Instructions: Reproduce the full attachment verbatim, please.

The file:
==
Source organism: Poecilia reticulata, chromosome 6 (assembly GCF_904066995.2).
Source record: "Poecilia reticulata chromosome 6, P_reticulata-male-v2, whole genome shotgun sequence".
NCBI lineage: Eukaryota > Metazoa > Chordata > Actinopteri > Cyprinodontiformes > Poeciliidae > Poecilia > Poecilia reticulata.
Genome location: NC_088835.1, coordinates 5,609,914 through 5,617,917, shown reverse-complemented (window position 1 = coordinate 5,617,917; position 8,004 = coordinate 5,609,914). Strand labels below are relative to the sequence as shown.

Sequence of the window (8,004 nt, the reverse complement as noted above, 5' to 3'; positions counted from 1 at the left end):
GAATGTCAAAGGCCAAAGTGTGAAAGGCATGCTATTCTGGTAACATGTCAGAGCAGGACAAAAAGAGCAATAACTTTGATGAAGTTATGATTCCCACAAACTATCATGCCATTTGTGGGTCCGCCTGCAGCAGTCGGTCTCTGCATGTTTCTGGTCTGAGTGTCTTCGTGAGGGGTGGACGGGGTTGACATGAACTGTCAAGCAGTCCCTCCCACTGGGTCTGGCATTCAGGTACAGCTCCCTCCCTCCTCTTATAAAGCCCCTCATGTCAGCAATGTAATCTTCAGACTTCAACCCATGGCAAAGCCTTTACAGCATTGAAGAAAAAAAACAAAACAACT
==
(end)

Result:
Source organism: Poecilia reticulata, chromosome 6 (assembly GCF_904066995.2).
Source record: "Poecilia reticulata chromosome 6, P_reticulata-male-v2, whole genome shotgun sequence".
NCBI lineage: Eukaryota > Metazoa > Chordata > Actinopteri > Cyprinodontiformes > Poeciliidae > Poecilia > Poecilia reticulata.
Genome location: NC_088835.1, coordinates 5,609,914 through 5,617,917, shown reverse-complemented (window position 1 = coordinate 5,617,917; position 8,004 = coordinate 5,609,914). Strand labels below are relative to the sequence as shown.

Sequence of the window (8,004 nt, the reverse complement as noted above, 5' to 3'; positions counted from 1 at the left end):
GAATGTCAAAGGCCAAAGTGTGAAAGGCATGCTATTCTGGTAACATGTCAGAGCAGGACAAAAAGAGCAATAACTTTGATGAAGTTATGATTCCCACAAACTATCATGCCATTTGTGGGTCCGCCTGCAGCAGTCGGTCTCTGCATGTTTCTGGTCTGAGTGTCTTCGTGAGGGGTGGACGGGGTTGACATGAACTGTCAAGCAGTCCCTCCCACTGGGTCTGGCATTCAGGTACAGCTCCCTCCCTCCTCTTATAAAGCCCCTCATGTCAGCAATGTAATCTTCAGACTTCAACCCATGGCAAAGCCTTTACAGCATTGAAGAAAAAAAACAAAACAACT